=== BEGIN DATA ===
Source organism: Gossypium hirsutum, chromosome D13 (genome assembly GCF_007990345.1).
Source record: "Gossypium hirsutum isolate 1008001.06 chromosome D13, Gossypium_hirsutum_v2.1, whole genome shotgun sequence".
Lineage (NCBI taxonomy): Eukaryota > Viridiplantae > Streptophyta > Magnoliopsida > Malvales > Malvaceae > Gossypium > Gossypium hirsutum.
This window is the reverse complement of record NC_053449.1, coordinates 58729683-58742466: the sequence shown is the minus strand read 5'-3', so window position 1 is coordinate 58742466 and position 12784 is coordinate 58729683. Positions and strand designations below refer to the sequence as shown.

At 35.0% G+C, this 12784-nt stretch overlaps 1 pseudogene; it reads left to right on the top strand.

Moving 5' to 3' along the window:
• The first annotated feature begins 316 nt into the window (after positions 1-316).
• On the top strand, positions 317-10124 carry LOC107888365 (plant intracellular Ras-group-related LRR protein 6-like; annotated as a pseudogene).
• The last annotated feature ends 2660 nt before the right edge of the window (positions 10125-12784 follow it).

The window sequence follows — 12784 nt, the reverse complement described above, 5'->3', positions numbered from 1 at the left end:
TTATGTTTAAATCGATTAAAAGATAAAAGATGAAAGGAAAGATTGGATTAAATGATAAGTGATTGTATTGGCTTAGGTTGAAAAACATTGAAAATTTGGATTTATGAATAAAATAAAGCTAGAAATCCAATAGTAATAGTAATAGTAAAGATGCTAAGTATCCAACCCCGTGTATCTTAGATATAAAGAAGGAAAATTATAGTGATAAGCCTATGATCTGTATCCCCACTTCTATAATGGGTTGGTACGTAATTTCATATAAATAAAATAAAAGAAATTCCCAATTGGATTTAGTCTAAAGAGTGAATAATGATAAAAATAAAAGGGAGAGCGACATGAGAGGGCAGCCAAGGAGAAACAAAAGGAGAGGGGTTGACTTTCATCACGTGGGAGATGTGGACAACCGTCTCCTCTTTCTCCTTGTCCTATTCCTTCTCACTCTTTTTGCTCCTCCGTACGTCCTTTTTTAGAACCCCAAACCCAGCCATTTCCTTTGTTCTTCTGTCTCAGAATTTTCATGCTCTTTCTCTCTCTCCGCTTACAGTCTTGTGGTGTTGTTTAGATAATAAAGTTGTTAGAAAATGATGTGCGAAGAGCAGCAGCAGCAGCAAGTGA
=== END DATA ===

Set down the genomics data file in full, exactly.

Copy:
Source organism: Gossypium hirsutum, chromosome D13 (genome assembly GCF_007990345.1).
Source record: "Gossypium hirsutum isolate 1008001.06 chromosome D13, Gossypium_hirsutum_v2.1, whole genome shotgun sequence".
Lineage (NCBI taxonomy): Eukaryota > Viridiplantae > Streptophyta > Magnoliopsida > Malvales > Malvaceae > Gossypium > Gossypium hirsutum.
This window is the reverse complement of record NC_053449.1, coordinates 58729683-58742466: the sequence shown is the minus strand read 5'-3', so window position 1 is coordinate 58742466 and position 12784 is coordinate 58729683. Positions and strand designations below refer to the sequence as shown.

At 35.0% G+C, this 12784-nt stretch overlaps 1 pseudogene; it reads left to right on the top strand.

Moving 5' to 3' along the window:
• The first annotated feature begins 316 nt into the window (after positions 1-316).
• On the top strand, positions 317-10124 carry LOC107888365 (plant intracellular Ras-group-related LRR protein 6-like; annotated as a pseudogene).
• The last annotated feature ends 2660 nt before the right edge of the window (positions 10125-12784 follow it).

The window sequence follows — 12784 nt, the reverse complement described above, 5'->3', positions numbered from 1 at the left end:
TTATGTTTAAATCGATTAAAAGATAAAAGATGAAAGGAAAGATTGGATTAAATGATAAGTGATTGTATTGGCTTAGGTTGAAAAACATTGAAAATTTGGATTTATGAATAAAATAAAGCTAGAAATCCAATAGTAATAGTAATAGTAAAGATGCTAAGTATCCAACCCCGTGTATCTTAGATATAAAGAAGGAAAATTATAGTGATAAGCCTATGATCTGTATCCCCACTTCTATAATGGGTTGGTACGTAATTTCATATAAATAAAATAAAAGAAATTCCCAATTGGATTTAGTCTAAAGAGTGAATAATGATAAAAATAAAAGGGAGAGCGACATGAGAGGGCAGCCAAGGAGAAACAAAAGGAGAGGGGTTGACTTTCATCACGTGGGAGATGTGGACAACCGTCTCCTCTTTCTCCTTGTCCTATTCCTTCTCACTCTTTTTGCTCCTCCGTACGTCCTTTTTTAGAACCCCAAACCCAGCCATTTCCTTTGTTCTTCTGTCTCAGAATTTTCATGCTCTTTCTCTCTCTCCGCTTACAGTCTTGTGGTGTTGTTTAGATAATAAAGTTGTTAGAAAATGATGTGCGAAGAGCAGCAGCAGCAGCAAGTGA